As your army of usually ten deploys, battle happens on big maps, with plenty of different terrain for a nice bonus or a weakness. In the desert? Most units are restricted in moving only a couple of squares, unless you are a flying class or a magic user. Woods allow you to get hit less, but the same goes for your enemy. You can carry a small amount with each unit, but having different weapons is key here. In that regard, you can attack with whatever weapon or magic you want, as long as your skill is high enough. As your army progresses, you will also see them learn to trust each other, and their support rank will increase, and you will get cutscenes showing how they are getting along. This is a great touch for those that always wanted a bit more in tbs games. I really cared for almost everyone. I couldn’t get enough of the battles, or interacting with everyone, my interest was always there. Which is rare these days. But what about the story?

 

Without saying much, there is a lot to take in. Aside from learning about the three factions, you will also learn about nobles, Dukes, and other people all trying to see to their own agendas. Byleth is special. You feel it from the beginning, when you speak to a young girl and she turns back time to see that you survive a fatal blow. This mechanic, which is limited each battle, allows you to turn back time in case something goes horribly wrong. Which really keeps you from having to hard reset to start over. But why does Byleth get granted this power? That’s all wrapped up into the story. As the game plays out, events happen that are laid bare, and you are now going to forge a future together with your house. Seeing it play out was something I haven’t dived so deep into since Final Fantasy Tactics. There really is a lot to take in, and even more if you want to keep searching. Watching Dimitri go through it all, see friends become enemies, and enemies become friends, and wonder how some of the people you recruited want to fight former allies all works great here, and is very reminiscent of past FE games, and other tbs games. But since you have grown with them, you feel like it wasn’t forced just to keep everything moving. Now there is one battle that I thought would play out differently, and left me sort of scratching my head, but that was really the only complaint I had.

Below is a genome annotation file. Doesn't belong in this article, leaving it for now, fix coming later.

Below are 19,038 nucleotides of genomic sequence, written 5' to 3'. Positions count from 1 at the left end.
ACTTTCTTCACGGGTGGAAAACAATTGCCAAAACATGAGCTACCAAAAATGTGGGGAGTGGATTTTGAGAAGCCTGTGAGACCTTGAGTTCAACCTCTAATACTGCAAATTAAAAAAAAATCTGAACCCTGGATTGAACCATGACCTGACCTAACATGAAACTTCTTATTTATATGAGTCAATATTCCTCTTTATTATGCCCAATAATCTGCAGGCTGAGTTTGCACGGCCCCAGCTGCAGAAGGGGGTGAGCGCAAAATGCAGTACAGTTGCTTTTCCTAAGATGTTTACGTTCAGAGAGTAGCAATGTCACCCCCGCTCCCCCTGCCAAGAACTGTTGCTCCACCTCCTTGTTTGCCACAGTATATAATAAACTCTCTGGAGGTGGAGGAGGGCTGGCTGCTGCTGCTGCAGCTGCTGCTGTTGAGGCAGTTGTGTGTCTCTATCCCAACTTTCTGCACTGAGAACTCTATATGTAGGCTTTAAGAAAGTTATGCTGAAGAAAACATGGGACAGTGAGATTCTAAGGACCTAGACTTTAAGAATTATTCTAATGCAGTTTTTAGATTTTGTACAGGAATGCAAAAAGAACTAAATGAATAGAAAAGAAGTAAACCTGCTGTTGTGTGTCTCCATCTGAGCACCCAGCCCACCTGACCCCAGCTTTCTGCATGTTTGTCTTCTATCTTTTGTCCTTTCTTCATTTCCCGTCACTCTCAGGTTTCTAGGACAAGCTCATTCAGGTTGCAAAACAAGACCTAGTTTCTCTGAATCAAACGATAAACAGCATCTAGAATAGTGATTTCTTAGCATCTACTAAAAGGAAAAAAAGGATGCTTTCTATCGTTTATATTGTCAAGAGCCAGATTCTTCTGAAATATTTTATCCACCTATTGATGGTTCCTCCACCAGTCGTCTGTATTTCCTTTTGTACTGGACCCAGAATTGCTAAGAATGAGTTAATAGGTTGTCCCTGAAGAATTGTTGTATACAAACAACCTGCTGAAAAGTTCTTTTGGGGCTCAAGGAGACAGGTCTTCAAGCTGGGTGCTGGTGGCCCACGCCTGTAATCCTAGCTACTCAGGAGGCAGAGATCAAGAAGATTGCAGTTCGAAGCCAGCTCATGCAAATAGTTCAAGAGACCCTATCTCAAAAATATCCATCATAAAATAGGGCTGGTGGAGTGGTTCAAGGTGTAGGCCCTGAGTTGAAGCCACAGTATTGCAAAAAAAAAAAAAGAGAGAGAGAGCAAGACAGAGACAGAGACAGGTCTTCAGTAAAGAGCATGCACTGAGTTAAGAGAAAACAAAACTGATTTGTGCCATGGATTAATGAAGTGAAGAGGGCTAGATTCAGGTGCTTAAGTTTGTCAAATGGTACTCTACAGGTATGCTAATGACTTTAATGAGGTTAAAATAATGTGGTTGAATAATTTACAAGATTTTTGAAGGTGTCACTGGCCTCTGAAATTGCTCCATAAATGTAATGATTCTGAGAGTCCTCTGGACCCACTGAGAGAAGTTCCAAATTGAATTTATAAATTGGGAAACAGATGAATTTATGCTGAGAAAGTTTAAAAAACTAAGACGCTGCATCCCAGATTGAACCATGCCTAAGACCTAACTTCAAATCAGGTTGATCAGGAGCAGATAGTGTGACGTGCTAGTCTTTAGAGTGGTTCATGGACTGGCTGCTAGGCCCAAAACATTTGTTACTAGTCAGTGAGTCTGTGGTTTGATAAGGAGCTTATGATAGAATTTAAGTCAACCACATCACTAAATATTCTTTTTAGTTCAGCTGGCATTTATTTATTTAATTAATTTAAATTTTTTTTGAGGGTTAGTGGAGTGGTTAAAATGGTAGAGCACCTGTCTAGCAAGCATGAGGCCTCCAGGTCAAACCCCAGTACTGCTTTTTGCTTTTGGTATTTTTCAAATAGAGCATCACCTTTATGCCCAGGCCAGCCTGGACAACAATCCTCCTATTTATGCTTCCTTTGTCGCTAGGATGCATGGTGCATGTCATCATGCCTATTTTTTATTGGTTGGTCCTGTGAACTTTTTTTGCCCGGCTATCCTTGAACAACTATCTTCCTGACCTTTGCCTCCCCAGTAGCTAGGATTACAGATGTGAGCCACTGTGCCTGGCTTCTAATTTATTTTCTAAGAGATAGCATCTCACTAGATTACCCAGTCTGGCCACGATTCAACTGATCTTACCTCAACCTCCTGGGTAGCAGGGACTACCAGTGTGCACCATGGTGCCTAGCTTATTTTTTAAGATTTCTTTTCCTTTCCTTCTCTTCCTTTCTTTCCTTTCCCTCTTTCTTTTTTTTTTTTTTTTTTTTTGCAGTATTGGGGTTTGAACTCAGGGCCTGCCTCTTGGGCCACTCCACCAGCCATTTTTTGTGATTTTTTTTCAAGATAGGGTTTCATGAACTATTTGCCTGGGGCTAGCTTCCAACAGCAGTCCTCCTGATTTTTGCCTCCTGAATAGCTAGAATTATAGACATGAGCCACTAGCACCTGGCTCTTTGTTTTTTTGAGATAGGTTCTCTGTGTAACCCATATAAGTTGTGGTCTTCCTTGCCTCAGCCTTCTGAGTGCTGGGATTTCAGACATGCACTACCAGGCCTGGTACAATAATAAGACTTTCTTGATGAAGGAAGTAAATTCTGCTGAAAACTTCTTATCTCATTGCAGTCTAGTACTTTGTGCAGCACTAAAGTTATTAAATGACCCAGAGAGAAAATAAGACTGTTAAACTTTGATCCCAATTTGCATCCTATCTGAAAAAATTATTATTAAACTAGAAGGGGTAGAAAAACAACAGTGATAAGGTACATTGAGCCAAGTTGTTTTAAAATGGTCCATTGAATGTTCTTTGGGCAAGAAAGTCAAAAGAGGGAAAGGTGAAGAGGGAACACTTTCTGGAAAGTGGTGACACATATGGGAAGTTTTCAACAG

This was hard for me to not want to write about every little detail, but I don’t want to ruin it. Just know that Fire Emblem: Three Houses is up there. Potentially rivaling that top spot from Final Fantasy Tactics. We’ll see where I stand after a couple of more runs through it. But this is absolutely a game to pick up for the Switch if you enjoy tbs style games. Now if you’ll excuse me, I’m going to see how the Golden Deer house fails in comparison to my Blue Lions!

9.4

Good

  • Such a great story, you will want to play again
  • The turn based strategy never gets boring, with tons of variety
  • All the characters and the ways to interact with them, and see how they grow

Bad

  • A certain battle that doesn't make much sense, but hey, they can't all be perfect.